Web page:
A 49-year-old guy in Long Island just installed a private elevator in his three-floor townhouse so his 7-year-old Jack Russell terrier doesn't have to walk up the stairs. That's what he told Newsday anyway, although the paper also points out that the man has had knee surgery and has a bad back.
Across America, it seems that private elevators are becoming more common, particularly in multilevel town homes and condos that are cropping up all over. The trend is following a shift from the classic American suburb spread, with a sizable yard and one or two stories, to denser-packed dwellings, often with very little or no yard and many levels. That's good in terms of reducing the need for toxic lawn chemicals and water-harming fertilizers, and can mean a smaller ecological footprint versus sprawling square feet.
But it can also contribute to the marching upward of the average size of living spaces, something that has enormous impact in terms of energy use. Obviously, private elevators represent big energy draws, and for the vast majority of people they are wholly unnecessary. In fact, in a nation plagued with obesity, heart disease and poor physical fitness, the idea of walking even less sounds frivolous at best.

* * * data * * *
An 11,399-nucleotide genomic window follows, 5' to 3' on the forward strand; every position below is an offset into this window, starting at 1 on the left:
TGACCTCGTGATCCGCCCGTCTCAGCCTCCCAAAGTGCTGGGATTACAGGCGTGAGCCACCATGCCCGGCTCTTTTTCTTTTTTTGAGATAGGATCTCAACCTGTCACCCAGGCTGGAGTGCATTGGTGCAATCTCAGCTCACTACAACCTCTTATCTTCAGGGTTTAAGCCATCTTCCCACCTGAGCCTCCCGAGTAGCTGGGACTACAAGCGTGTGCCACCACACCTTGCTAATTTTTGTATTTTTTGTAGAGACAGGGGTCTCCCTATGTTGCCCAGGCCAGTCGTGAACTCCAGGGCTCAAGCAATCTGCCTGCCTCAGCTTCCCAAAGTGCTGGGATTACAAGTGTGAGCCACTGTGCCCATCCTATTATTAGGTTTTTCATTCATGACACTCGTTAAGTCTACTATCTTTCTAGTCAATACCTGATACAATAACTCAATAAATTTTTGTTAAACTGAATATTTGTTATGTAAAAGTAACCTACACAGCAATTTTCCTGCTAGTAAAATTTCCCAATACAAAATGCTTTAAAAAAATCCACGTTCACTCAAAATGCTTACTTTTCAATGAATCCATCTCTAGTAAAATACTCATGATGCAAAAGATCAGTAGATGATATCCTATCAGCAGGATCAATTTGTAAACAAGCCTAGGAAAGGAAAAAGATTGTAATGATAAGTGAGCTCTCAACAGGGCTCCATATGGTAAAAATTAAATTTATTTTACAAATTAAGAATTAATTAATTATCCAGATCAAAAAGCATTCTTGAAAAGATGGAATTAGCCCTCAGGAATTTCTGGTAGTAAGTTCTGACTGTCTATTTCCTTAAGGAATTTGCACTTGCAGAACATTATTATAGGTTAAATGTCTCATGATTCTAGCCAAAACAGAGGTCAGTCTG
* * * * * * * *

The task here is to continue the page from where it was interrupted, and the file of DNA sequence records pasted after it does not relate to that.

As one would expect, installing your own lift takes some serious cash. Five years ago, it cost around $60,000, but in a drop that indicates their growing popularity, you can now have one put in for $20,000 to $40,000. A few communities are even being planned with an elevator as a standard feature.
Of course, people with real disabilities have a clear claim on elevators and similar technology, but the rest of us should think twice about installing one as a novelty or luxury. If you are getting on in years, it may be time to consider moving to a one-story structure, large apartment building or "mother-in-law" apartment in another home. With an aging population, we would do well to try to avoid ending up with an emissions-producing elevator in every Baby Boomer abode.
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